Elephants in the Room

How Congress Can Help Trump Outmaneuver Iran

The United States needs a policy that unifies its allies in curbing Tehran.

Demonstrators burn a photo of U.S. President Donald Trump in Tehran on December 11, 2017. (Atta Kenare/AFP/Getty Images)
Demonstrators burn a photo of U.S. President Donald Trump in Tehran on December 11, 2017. (Atta Kenare/AFP/Getty Images)

With the Trump administration’s two top foreign policy positions in transition and a May 12 deadline — which requires that the White House either renew an Iran sanctions waiver or withdraw from the Iran nuclear accord — fast approaching, the United States has urgent need of an approach that addresses the deal’s shortcomings without creating new foreign policy headaches. Congress should remove this artificial deadline and allow the administration to focus on the range of Iranian threats and how best to counter them.

The Joint Comprehensive Program of Action (JCPOA), which came into force in July 2015, slowed Iran’s enrichment plans, authorized an international inspection mechanism, and deferred the country’s path to nuclear weapons by several years. Critics faulted the deal for exempting military sites from inspection, softening a U.N. prohibition on ballistic missile activity that Iran immediately exploited, returning billions of dollars in interest-adjusted frozen assets, and above all, failing to secure a clear Iranian commitment to forego nuclear weapons permanently.

Not only President Donald Trump, but a bipartisan chorus in Congress, which the Barack Obama administration kept in the dark throughout the negotiations, raised many concerns. Legislators were outraged to be handed a finished package: The U.N. Security Council voted to lift sanctions on Iran before Congress could review the accord. Since then, Tehran has abused Obama’s offer to pursue rapprochement, waging a campaign of aggression across the Middle East that directly targets U.S. interests.

While denouncing the nuclear deal, Trump has every 90 days reluctantly made certifications required to keep it going. But in January he made clear that he would not do so again on May 12 unless Congress and the parties to the accord implement stronger measures. U.S. and European officials have been meeting to explore the possibility of fixing the JCPOA. The outcome of these discussions remains to be determined. Iranian officials may claim that any attempt to alter provisions agreed upon in 2015 would invalidate the accord.

Should the United States withdraw from the JCPOA, four adverse consequences are predictable.

First, Washington would face recriminations from European allies, who helped negotiate the deal and now have major commercial contracts pending with Iran. Second, Iran could resume enrichment activities, this time with no U.N. prohibitions or sanctions. Third, a regional nuclear arms race could break out, with Iran’s Arab neighbors seeking to negate its nuclear advantage. And fourth, the president’s executive authority to negotiate international agreements could suffer, as other governments might insist on a Senate-confirmed treaty to insulate any deals reached with Trump from being undone by a successor.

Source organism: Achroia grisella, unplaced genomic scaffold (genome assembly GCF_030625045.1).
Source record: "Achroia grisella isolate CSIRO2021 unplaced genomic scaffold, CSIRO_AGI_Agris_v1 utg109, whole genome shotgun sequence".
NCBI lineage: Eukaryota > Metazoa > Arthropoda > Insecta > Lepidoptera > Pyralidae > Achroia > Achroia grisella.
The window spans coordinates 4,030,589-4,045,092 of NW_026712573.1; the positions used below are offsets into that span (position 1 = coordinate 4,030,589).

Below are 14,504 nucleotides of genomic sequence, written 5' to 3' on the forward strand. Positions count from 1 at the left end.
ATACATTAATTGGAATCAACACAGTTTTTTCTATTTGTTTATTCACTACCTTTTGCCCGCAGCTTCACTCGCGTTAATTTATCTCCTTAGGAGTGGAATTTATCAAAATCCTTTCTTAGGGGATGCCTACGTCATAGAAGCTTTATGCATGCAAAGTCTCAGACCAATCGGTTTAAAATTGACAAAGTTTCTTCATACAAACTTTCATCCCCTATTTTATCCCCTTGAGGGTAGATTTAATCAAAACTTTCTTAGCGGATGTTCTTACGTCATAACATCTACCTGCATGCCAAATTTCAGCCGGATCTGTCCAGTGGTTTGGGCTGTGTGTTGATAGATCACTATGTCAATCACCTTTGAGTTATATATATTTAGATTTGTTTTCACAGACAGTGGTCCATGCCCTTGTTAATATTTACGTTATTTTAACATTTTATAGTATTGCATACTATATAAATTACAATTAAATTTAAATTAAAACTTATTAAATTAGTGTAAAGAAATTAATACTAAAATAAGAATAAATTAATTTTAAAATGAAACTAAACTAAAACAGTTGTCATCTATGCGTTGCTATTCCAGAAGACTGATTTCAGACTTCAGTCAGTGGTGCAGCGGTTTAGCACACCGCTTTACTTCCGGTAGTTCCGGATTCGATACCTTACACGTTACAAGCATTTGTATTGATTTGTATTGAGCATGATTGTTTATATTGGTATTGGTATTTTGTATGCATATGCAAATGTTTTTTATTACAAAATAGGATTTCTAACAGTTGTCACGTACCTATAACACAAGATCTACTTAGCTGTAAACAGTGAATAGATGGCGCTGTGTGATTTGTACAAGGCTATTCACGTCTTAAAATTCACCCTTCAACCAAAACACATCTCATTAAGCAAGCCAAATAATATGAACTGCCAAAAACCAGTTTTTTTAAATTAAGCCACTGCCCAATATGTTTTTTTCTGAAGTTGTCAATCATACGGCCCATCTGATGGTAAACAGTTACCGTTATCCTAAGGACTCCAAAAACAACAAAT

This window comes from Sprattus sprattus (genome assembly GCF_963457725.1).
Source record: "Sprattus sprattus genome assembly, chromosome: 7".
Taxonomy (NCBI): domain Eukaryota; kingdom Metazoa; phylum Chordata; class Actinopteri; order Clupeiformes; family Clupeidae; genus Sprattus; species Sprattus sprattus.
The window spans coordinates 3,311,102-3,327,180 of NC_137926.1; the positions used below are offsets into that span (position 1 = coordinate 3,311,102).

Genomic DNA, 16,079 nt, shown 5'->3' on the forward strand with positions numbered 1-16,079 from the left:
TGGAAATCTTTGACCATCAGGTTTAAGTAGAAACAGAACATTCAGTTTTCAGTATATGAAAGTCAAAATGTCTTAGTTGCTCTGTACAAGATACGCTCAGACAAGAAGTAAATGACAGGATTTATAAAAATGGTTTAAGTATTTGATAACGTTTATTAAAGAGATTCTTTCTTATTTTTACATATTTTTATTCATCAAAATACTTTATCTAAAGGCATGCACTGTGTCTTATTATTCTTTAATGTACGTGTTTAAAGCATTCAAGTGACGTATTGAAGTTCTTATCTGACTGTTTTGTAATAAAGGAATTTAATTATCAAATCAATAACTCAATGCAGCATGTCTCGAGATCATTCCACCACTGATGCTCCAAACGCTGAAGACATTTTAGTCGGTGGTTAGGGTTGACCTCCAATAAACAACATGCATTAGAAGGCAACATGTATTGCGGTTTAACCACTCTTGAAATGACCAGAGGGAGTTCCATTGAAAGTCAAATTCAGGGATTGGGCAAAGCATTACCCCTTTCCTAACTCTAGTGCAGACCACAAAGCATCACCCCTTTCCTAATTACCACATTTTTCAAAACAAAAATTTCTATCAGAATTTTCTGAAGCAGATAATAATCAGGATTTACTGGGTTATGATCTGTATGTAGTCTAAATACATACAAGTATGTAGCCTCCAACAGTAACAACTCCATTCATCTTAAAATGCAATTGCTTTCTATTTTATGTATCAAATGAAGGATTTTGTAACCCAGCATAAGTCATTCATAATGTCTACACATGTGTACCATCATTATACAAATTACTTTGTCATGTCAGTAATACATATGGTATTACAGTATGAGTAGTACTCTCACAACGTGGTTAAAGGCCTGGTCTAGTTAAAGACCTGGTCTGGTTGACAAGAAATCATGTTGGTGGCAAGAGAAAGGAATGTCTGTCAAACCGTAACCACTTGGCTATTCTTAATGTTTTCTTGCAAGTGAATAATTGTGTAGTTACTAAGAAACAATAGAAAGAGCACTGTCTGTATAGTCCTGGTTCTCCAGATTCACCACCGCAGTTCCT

Each outcome would harm the security interests of the United States and its allies, making this an appealing scenario for the Iranian regime. It has already pocketed the financial rewards of the deal, had U.N. sanctions lifted, and secured a permanent legal status for its nuclear program. With no accord, it could resume work on nuclear weapons and long-range missile delivery systems free from International Atomic Energy Agency (IAEA) inspections, while still trading with the world. Tehran would play the victim, blaming the administration, and the JCPOA’s more ardent U.S. and European defenders would concur.

There is a better way. Congress could amend the Iran Nuclear Agreement Review Act, removing the requirement for periodic presidential certification. Instead, the administration should regularly report to Congress on any sites where it suspects Iran of conducting unauthorized nuclear-related activity and, in coordination with allies, insist that the IAEA inspect them quickly, as a condition of maintaining the waiver on nuclear sanctions. Newly named National Security Advisor John Bolton is eminently qualified to oversee an intensified intelligence collection and nuclear inspections program.

The JCPOA’s provisions do not prevent Iran from eventually having nuclear weapons, but the United States could. Indeed, in an address to Israel’s Knesset in January, Vice President Mike Pence issued a “solemn promise” that the United States would “xnever allow Iran to acquire a nuclear weapon.” Tehran is facilitating war crimes against civilians in Syria, fueling sectarian strife in Iraq, committing acts of war against Saudi Arabia via missiles launched by the Houthis in Yemen, and jailing and executing alarming numbers of its own citizens. These and other transgressions require a coordinated international response led by the United States, including robust non-nuclear sanctions. Iran may complain; if it is the one to withdraw from the JCPOA, the United States and its allies will be united.

Whatever the nuclear deal’s flaws, it put in place the restraints on Iran’s weapons program for which the United States traded so much. Perhaps the talks in Europe will strengthen these restraints. Regardless, the United States needs a policy that unifies its allies in curbing Iranian aggression. By relieving Trump of the requirement to keep waiving sanctions, Congress could avert a crisis and enable a more comprehensive response to Tehran’s malign activities, nuclear and non-nuclear.

The author is chairman of the non-partisan Stimson Center. He held policy positions in the U.S. State Department, the U.S. Department of Defense, and the White House under five Republican administrations.

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